Build list legend
|Version of Microsoft Windows|
|OS family||Windows NT|
|Preliminary name||Windows NT 5.0|
|Latest build||5.0.2195.6717 (Service Pack 4)|
Windows Server 2003
Windows 2000 (known as Windows NT 5.0 during development) is an NT-based version of Windows released by Microsoft. It succeeded Windows NT 4.0. Its Professional SKU was replaced by Windows XP, while its Server SKUs were replaced by Windows Server 2003. Windows 2000 was the last NT-based Windows product before the unification of the Windows NT and DOS-based line. It reached general availability on 17 February 2000 after releasing to manufacturing two months prior on 15 December 1999. Windows 2000 targeted both the high-end consumer market, as well as server and business markets. Multiple SKUs were made for both client and server uses, albeit the user interface remains largely the same. Even though Windows 2000 was intended mainly for use in businesses unlike Windows Me (which was more targeted at home users), many home users ended up buying the Professional SKU of Windows 2000 during the time due to the highly significant issues that plagued the original release of Windows Me.
During the course of its support, four Service Packs and an update rollup were released for Windows 2000. Microsoft had originally intended to release a fifth service pack for Windows 2000, but eventually canceled it, and in 2005 instead released the Update Rollup 1 for Windows 2000 Service Pack 4, a collection of all the security-related hotfixes and some other significant issues. The Update Rollup does not include all non-security related hotfixes and is not subjected to the same extensive regression testing as a full-service pack. Microsoft states that this update will meet customers' needs better than a whole new service pack, and will still help Windows 2000 customers secure their PCs, reduce support costs, and support existing computer hardware. Microsoft ceased support for Windows 2000 on 13 July 2010, over ten years since its release.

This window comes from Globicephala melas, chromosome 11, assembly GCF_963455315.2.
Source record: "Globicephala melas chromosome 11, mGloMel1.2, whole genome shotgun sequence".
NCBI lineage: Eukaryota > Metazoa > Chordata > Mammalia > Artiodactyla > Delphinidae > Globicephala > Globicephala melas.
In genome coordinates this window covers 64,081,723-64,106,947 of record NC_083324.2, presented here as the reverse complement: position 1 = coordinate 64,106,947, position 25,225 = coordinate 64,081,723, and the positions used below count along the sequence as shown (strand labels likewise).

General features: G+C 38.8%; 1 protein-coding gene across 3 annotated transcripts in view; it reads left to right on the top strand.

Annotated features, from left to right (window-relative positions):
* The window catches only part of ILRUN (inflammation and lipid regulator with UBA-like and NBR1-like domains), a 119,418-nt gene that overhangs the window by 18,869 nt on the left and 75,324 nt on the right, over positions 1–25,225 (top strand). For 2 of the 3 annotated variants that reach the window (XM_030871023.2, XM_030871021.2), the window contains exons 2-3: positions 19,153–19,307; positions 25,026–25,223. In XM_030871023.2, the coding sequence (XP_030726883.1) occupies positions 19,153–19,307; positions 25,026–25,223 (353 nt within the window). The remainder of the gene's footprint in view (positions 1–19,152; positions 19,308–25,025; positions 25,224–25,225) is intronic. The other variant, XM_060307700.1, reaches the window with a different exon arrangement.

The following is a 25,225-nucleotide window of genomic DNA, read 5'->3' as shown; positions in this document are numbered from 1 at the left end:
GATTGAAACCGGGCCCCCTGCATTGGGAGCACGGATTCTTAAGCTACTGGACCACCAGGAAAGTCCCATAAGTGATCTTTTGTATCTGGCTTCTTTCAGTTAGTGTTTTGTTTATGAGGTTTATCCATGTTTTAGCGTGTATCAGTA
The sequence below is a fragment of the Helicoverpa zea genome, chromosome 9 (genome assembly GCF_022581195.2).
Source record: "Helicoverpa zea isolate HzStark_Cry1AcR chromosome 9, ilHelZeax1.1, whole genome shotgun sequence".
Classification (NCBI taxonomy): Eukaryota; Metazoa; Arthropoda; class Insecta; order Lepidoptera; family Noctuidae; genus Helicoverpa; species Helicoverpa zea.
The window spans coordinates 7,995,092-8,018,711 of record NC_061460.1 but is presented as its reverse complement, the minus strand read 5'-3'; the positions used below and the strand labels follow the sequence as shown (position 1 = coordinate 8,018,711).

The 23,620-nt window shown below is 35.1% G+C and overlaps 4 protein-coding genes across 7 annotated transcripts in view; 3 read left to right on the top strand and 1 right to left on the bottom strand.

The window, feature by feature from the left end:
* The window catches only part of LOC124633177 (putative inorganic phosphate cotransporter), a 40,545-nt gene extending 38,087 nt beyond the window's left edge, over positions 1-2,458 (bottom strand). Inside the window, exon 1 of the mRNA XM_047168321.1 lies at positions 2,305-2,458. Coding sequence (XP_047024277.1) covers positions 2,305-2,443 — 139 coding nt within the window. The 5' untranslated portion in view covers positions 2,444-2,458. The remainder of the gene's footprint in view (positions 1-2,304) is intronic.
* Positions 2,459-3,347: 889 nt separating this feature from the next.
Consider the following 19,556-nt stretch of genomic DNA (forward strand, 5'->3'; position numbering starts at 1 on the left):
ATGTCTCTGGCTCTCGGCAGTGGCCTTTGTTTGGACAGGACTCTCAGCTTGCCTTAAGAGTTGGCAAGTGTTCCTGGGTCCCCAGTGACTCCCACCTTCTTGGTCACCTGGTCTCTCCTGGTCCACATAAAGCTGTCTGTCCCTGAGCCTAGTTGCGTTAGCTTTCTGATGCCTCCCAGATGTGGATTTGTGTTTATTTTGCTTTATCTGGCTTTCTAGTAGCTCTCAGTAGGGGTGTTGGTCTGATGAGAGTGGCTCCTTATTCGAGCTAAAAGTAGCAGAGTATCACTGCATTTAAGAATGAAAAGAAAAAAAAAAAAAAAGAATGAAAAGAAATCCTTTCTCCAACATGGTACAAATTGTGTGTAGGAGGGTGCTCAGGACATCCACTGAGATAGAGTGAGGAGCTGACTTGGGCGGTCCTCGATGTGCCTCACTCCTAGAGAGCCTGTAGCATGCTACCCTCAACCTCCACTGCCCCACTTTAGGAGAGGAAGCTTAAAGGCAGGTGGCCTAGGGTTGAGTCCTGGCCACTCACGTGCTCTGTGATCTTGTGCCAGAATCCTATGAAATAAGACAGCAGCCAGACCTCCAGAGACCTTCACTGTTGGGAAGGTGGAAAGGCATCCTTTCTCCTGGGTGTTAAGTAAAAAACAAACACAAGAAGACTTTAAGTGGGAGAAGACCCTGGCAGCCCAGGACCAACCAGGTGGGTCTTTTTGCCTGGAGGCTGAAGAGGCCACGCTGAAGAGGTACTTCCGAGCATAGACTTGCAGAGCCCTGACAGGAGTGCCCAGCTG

Prior to the final announcement, Windows 2000 was called Windows NT 5.0 both in marketing materials and the operating system builds themselves. On 27 October 1998, Microsoft announced the renaming of the Windows NT 5.0 product line to Windows 2000, which according to Microsoft reflects the growing mainstream role of Windows NT. The name continues the year-based naming scheme for consumer-oriented versions of Windows, which started with Windows 95. This reflected the initial plan for Windows 2000 to succeed both the consumer-oriented Windows 98 and business-oriented Windows NT 4.0 operating systems. However, in the end, Windows Millenium Edition was released to succeed Windows 98, which led to confusion between the two. Due to the removal of the NT moniker, Windows 2000 branding often included the "Built on NT Technology" tag line to clear out doubts.
An internal Microsoft presentation released during the U.S. v. Microsoft trial titled "Windows Launch Review" from 21 November 1997 briefly discusses naming options of the workstation edition. According to the document, Microsoft considered the following names: